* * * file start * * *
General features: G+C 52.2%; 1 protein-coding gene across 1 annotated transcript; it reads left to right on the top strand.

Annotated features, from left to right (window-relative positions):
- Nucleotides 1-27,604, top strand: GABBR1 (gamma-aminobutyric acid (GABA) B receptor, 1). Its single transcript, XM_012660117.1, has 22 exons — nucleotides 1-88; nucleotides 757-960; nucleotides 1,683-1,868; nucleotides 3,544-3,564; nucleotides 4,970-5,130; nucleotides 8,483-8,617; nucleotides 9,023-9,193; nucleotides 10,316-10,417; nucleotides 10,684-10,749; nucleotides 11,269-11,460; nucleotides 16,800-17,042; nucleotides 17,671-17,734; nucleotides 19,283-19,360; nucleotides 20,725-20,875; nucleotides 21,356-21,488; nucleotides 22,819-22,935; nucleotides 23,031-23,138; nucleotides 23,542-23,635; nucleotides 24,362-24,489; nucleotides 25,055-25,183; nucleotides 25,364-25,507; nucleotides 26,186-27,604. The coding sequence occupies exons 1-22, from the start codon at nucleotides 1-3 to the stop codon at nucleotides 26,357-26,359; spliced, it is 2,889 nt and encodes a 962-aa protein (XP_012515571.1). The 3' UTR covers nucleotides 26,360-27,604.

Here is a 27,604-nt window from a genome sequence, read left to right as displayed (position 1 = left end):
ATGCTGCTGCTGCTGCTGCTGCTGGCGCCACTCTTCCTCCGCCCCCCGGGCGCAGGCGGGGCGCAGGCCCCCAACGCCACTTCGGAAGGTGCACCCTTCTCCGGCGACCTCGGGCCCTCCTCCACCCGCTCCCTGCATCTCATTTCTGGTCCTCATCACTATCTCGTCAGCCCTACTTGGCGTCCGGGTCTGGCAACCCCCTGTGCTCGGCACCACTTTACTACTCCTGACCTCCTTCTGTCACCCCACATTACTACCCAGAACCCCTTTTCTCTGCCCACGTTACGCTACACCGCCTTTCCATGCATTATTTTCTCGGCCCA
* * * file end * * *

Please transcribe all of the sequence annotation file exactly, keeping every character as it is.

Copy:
General features: G+C 52.2%; 1 protein-coding gene across 1 annotated transcript; it reads left to right on the top strand.

Annotated features, from left to right (window-relative positions):
- Nucleotides 1-27,604, top strand: GABBR1 (gamma-aminobutyric acid (GABA) B receptor, 1). Its single transcript, XM_012660117.1, has 22 exons — nucleotides 1-88; nucleotides 757-960; nucleotides 1,683-1,868; nucleotides 3,544-3,564; nucleotides 4,970-5,130; nucleotides 8,483-8,617; nucleotides 9,023-9,193; nucleotides 10,316-10,417; nucleotides 10,684-10,749; nucleotides 11,269-11,460; nucleotides 16,800-17,042; nucleotides 17,671-17,734; nucleotides 19,283-19,360; nucleotides 20,725-20,875; nucleotides 21,356-21,488; nucleotides 22,819-22,935; nucleotides 23,031-23,138; nucleotides 23,542-23,635; nucleotides 24,362-24,489; nucleotides 25,055-25,183; nucleotides 25,364-25,507; nucleotides 26,186-27,604. The coding sequence occupies exons 1-22, from the start codon at nucleotides 1-3 to the stop codon at nucleotides 26,357-26,359; spliced, it is 2,889 nt and encodes a 962-aa protein (XP_012515571.1). The 3' UTR covers nucleotides 26,360-27,604.

Here is a 27,604-nt window from a genome sequence, read left to right as displayed (position 1 = left end):
ATGCTGCTGCTGCTGCTGCTGCTGGCGCCACTCTTCCTCCGCCCCCCGGGCGCAGGCGGGGCGCAGGCCCCCAACGCCACTTCGGAAGGTGCACCCTTCTCCGGCGACCTCGGGCCCTCCTCCACCCGCTCCCTGCATCTCATTTCTGGTCCTCATCACTATCTCGTCAGCCCTACTTGGCGTCCGGGTCTGGCAACCCCCTGTGCTCGGCACCACTTTACTACTCCTGACCTCCTTCTGTCACCCCACATTACTACCCAGAACCCCTTTTCTCTGCCCACGTTACGCTACACCGCCTTTCCATGCATTATTTTCTCGGCCCA